Favorite

The scholars of Clinton 

click to enlarge dumas1-1.jpg

What are the chances that a little town of 2,300 would produce two scholars with Ph.D.s from a university in the Islamic kingdom of the United Arab Emirates?

That's exactly what we learned last week. Clinton, county seat of Van Buren County, boasts two residents with Ph.D.s from Belford University: Dr. Johnny Rhoda, a financial planner, preacher and prominent Republican Party leader, and Dr. Maxwell Sniffingwell, a stud English bulldog who lives with a local veterinarian.

Dr. Rhoda's doctorate is in business administration; Dr. Sniffingwell's is in theriogenology, a big name for the study of animal reproduction. You see, Belford University confers hundreds of degrees every year, not on the basis of coursework but of life experiences. Max Sniffingwell maintains that he has sired far more than his share of little bulldogs.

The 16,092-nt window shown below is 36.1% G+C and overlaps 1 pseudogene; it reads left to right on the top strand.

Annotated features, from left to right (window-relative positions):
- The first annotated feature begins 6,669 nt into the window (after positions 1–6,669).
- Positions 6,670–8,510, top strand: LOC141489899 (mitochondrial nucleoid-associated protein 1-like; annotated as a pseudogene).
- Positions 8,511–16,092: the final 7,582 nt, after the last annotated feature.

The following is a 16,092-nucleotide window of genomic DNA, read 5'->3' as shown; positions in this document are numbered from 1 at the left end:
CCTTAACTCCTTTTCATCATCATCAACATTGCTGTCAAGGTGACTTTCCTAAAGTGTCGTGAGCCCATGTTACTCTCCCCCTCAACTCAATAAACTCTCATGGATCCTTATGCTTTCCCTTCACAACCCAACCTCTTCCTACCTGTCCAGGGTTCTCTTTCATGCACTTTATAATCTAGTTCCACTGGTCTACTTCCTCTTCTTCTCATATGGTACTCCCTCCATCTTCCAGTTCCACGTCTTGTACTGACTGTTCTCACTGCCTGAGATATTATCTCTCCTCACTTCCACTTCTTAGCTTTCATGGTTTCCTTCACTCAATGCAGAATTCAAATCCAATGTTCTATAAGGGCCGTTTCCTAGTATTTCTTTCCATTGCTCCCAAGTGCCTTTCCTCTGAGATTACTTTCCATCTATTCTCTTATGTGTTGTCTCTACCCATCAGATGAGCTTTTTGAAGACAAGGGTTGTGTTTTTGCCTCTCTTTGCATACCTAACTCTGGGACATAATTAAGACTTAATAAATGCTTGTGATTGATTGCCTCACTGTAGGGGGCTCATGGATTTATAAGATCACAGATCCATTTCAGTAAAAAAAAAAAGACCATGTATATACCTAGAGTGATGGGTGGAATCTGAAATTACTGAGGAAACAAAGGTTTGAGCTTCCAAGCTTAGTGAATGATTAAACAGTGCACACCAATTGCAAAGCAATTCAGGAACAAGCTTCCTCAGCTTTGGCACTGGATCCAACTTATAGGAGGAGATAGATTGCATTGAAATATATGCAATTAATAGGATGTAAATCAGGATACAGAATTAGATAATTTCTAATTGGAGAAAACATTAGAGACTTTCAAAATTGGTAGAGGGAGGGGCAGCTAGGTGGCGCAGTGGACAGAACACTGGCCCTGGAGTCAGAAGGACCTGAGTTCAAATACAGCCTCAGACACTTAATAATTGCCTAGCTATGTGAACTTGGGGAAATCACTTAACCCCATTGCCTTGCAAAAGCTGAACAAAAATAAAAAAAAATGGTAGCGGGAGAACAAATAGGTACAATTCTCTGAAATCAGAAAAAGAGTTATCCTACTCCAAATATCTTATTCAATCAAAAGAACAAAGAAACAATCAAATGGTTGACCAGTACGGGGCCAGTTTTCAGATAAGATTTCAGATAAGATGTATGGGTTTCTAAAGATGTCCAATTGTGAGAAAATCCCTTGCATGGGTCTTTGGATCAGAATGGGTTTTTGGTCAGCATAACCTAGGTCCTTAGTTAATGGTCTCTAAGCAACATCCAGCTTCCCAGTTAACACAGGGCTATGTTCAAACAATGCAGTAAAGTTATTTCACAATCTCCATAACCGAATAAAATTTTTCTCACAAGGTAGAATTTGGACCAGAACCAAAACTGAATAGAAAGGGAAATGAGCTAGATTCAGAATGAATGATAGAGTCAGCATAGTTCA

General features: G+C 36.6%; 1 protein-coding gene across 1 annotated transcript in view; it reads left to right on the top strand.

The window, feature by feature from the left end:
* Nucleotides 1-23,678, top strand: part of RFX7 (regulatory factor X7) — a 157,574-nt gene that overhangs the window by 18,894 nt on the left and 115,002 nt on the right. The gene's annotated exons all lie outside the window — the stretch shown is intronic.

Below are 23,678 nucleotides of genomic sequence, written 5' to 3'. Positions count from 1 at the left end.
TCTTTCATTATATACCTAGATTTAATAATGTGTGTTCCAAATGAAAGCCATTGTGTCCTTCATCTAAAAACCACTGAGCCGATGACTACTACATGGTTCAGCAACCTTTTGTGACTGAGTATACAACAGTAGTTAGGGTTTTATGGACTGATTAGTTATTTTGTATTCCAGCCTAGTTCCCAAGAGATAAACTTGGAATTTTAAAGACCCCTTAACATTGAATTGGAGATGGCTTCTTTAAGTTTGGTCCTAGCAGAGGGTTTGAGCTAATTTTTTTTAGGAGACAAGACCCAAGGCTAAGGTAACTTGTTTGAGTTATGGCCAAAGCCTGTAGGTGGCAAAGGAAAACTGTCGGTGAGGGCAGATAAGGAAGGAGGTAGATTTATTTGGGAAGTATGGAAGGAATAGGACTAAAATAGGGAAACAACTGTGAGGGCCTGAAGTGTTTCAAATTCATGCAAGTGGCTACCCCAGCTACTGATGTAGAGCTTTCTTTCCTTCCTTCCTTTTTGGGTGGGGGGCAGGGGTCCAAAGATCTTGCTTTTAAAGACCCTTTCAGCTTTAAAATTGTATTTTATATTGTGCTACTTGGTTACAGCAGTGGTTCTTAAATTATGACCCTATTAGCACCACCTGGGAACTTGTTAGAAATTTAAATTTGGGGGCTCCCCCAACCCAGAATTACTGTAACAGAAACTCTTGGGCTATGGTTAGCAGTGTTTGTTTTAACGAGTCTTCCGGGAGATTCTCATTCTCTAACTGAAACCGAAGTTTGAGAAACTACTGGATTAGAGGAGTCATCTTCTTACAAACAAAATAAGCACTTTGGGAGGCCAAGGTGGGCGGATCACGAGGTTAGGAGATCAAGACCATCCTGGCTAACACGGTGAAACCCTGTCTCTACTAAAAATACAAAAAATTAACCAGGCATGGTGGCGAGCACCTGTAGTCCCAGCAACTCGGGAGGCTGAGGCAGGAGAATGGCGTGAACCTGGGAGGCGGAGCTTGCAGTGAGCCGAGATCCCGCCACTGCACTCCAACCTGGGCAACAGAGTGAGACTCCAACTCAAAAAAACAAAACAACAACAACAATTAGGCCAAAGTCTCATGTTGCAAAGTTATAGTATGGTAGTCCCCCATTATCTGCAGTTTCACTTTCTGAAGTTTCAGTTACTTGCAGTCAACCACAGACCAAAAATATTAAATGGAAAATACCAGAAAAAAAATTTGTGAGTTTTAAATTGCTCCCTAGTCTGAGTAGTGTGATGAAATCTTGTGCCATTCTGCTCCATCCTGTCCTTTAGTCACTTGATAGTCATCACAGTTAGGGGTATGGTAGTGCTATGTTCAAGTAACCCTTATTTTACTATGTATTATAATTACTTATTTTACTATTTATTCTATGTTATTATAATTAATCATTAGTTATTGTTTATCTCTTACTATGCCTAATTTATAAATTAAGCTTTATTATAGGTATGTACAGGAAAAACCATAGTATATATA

Johnny Rhoda has been a functionary in the Republican Party — he lost badly in a race for the state Senate in 1996 and he is the party's First Congressional District chairman — but last week the party's chairman, Doyle Webb, raised his prominence by making him the plaintiff in a lawsuit against Governor Beebe and the other constitutional officers, which alleges that their use of state cars puts them over the state salary limits. The suit is supposed to provide a big lift to Republican candidates.

Outside Van Buren County we might not have known about Rhoda's great academic achievements had it not been for Tim Griffin, the Republican candidate for the U. S. House of Representatives. Before the lawsuit, Griffin put out a news release announcing that Dr. Johnny Rhoda had come on board as an adviser to run his campaign in the northern part of the district.